Recently, I've been told by no less than 3 different people that they know someone who is suffering as a result of infertility or baby loss, but that the woman "won't talk to anyone about it." Apparently, each of these women has been living in turmoil for an extended period of time without either opening up to people in their private lives or seeking professional help. The question that hung in the air was why they seem to be choosing to prolong their suffering, rather than doing something about it. My answer? Simply, that it isn't always clear to us that we have a choice between feeling awful or feeling better.
When it hurts so much that you can't see straight - If everything seems too much to bear and you are unable to restore hopefulness, you can feel seriously lonely, despite what a partner, family or friends try to do to console and support you. Life can be thrown seriously out of balance when you let pain get such a strong foothold that there isn't room for anything or anyone else. Negative emotions cause pain that can cloud your mind and interfere with your perspective and your ability to make decisions.
"I don't recognize myself!" - If you are finding it difficult to move forward during or after a painful episode of your life, it does not mean that you are weak. The strongest person can be knocked off balance by a painful diagnosis of infertility or the loss of a baby they were already coming to know and love. Sometimes it's the person with the most orderly, well-planned life, or the most confident, can-do attitude, who finds these situations the most difficult to overcome. It's an unequivocal reminder that there are things in life that are out of our control. It applies to everyone, and is nothing to be embarrassed about.
Letting the pain in, to get it out - Making the choice to begin to feel better usually entails acknowledging and experiencing the painful feelings first. Compartmentalizing is a good technique when it comes to tasks, but doesn't work the same way when it comes to feelings. It may work for a little while to park your grief so you can "get on with things;" for example, shutting off thoughts of conception and pregnancy for the hours needed to fulfil your responsibilities at work. However, compartmentalizing too much can result in denial that there is anything wrong. This will just delay the experience of your anxieties and emotions. Likewise, if you have parked yourself in a place of anger, you may be delaying your acceptance and the healing and clarity that come with it.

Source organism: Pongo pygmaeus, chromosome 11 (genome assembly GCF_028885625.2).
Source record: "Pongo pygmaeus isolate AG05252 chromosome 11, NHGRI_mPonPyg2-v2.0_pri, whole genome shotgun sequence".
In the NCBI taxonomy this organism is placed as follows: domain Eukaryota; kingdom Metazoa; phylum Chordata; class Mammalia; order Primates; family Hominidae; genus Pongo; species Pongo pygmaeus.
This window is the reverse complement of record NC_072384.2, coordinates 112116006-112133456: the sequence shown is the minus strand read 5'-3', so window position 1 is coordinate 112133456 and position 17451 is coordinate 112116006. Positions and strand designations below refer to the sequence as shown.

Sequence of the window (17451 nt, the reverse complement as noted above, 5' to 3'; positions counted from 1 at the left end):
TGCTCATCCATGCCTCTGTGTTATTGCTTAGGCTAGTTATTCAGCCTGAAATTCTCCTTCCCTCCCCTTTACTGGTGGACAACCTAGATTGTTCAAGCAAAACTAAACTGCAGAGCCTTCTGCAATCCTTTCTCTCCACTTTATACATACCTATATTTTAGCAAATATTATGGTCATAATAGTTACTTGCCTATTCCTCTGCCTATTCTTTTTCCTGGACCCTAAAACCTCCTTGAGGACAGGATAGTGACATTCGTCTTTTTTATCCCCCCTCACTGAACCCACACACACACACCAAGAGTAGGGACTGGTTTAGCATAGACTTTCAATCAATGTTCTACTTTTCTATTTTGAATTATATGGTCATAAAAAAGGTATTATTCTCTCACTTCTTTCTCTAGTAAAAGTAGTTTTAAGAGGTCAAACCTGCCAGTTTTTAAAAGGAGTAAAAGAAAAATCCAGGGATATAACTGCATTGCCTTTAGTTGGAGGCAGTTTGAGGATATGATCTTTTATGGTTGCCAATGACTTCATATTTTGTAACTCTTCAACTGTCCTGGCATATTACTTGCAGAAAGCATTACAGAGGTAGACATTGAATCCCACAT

It can be really hard to move forward on your own - If you are asking "why don't I feel better yet?", "why can't I fix this?" or "why do I feel so helpless?", you will benefit from someone else's eyes and ears on the situation to bring a fresh perspective to it. If you find the word "should" cropping up, as in "I should be able to handle X on my own," chase it away. There are no rules; just do what works. If you recognize that you need a little help, don't let pride get in the way. In business, or with any team, it's considered a strength to be able to have the best people on board, so adopt that philosophy in your personal life as well.
Create healthy coping mechanisms - I teach my clients how to cope with anxiety, disappointment and grief by:
- identifying and "owning" their feelings and fears;
- finding a good outlet to express those feelings and fears, whether in a coaching session, with their partner or friend, or by writing them in a journal;
- allowing themselves space to feel positive feelings, even if only once a day at first;
- taking one step at at time to restore normal activities; and
- to visualize how they would like to feel at certain points in the future.
They tell me that learning these coping mechanisms make them feel supported, stronger and more in control. They are able to recognize that not everything in their life is awful, even if they are going through a particularly awful time. They are able to see that alternative solutions exist that can bring them the family that they dream of creating. They are able to make the best decisions they can for themselves.
Seeking help - It may seem scary to talk about your most personal thoughts, feelings, needs and desires, but the weight of bearing those thoughts and feelings all by yourself is scary too. Finding the right person, building rapport, empathy and trust is important. Test the waters by talking about an aspect of your situation that isn't the most complex or painful. Then step away from it and consider whether you got an empathetic and helpful response. If so, go back for more. It will become easier in time. It's worth the risk; In doing so, you are making a positive choice to begin to feel better.